Computer education parallelisms
I opened Slashdot’s «Looking back from the 1980s at computers in education» article because I am quite convinced of the point some of the commenters argued before me, (and it’s good to know others think as you do ;-) ) — When I got close to computers, learning computing for children basically meant learning programming in a fun way.
For years, my hobbies included Logo and BASIC. At age 7 (by 1983), typing TeX and using Emacs at the computer of the institute where my father worked, I started walking the path I took for my professional life. When I taught computing to high school students as my first paid job (which didn’t last long, only a semester, as for an untrained 20 year old it is very hard to control a group of kids nearly his age), I tried to teach some basic BASIC programming (which was the best I knew then)… But no, both students and the school wanted me to focus on teaching MS Office applications. It seemed stupid for me 14 years ago, and it still seems stupid for me today.
Anyway, on Slashdot, I came across this beautiful way to explain what computer education should mean:
"computing is no longer taught in schools (parents look quizzical), they are simply 'trained' (parents look like they vaguely get it). if this was sex instead of computing that was taught in schools, would you prefer that your kids have sex _education_ or sex _training_? (parents finally get it)".
By the way, if you are interested in reading a bit of paleofuturism, to feel the joy and excitement with which computer-aided education was seen 30 years ago, be sure to get the Classroom Computer News issue for September-October 1980, linked from the Slashdot article (and copied over here for your convenience, of course!)
agb67 2010-02-19 13:11:58
Thanks for ideas
I have a 9 years old daughter, and her school program in computer education is just a computer training program for microsoft office software (italian public school). So, my taxes are used to teach my daughter using proprietary software, while I want teach her to use a machine in wich some free software runs. Thanks for your article, it gives me some arguments to explain teachers about the difference existing between teaching and training.
toxickore 2010-02-19 06:52:36
Que casualidad. Precisamente ayer me puse a ponerme a rememorar mis primeros contactos con el cómputo y también me tocó usar LOGO allá por 1987-88, hace unos 22 años atrás. Y también atari-basic para el atari XE, que contenía un libro con programas para introducir en la consola. Ciertamente han cambiado mucho las cosas. Que tiempos aquellos.
vicm3 2010-02-20 07:54:01
Yes I think that training on how to use MS Office it’s not ideal, as computer learning, it’s as pointed training on use of a tool, until version 2007, most of office suites where almost the same also with a good teacher one learns how to use the program to get results and solve problems, the other way around exists, that only learns one way to resolve things with only one tool worse if it’s proprietary. But on my experience, I learned basic with sigma in 1985 before that Logo on Rosenbleuth foundation, in fact my worst problem was that I at the time know more of logo than my teacher. At high school they tried to teach me Pascal, but had the worst teacher I can remember only know how to use recipes and no how to create a project from zero.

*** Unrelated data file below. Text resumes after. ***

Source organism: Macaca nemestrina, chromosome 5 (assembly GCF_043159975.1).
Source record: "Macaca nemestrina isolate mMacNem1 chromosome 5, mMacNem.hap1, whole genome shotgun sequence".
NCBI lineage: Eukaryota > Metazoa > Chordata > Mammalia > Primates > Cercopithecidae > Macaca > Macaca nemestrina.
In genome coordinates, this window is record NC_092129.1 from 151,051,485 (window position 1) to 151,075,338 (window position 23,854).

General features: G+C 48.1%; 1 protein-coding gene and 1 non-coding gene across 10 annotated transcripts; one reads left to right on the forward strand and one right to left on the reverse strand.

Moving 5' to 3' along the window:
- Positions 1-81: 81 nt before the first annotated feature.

So now I think that teaching office it’s a half mistake (same with the use of Internet and search engines that some one had pointed out as no useful) I wish on the primary education they learned scratch (logo as beautiful as is don’t think anymore will catch with today’s boys) however I have found that what is teach at schools this days goes from using Pipo (Spaniard proprietary software ranging from ‘where is wally’ to ‘search numbers’, math, language, etc) to some other niche applications to paint, draw and do simple math. I know from SOMECE and the Academia Mexicana de Ciencias exists programs to teach robotics and how to program but not the general public had reach to those programs…
Finally yes I know the current state of computer instruction state on elementary school it’s not what could be and I think if the parents won’t get involved the things are going to keep this way… but also as with other topics the important things are learned home. As you pointed out you had the chance and space to use Tex and Emacs (well that last I don’t know if was an advantage) from your father, I’m in the same way I preparing myself on scratch and other things I believe will help my family to get better results…
In any case I have found that the people that wants to really do things it’s autodidact and only needs a little push to do really good things.
As an anecdote in all my adult age I don’t have write one original program, from scratch, yes I have fixed a lot, reworked more than I can remember and so on… none of my teachers could teach me how to really program… and thats sad.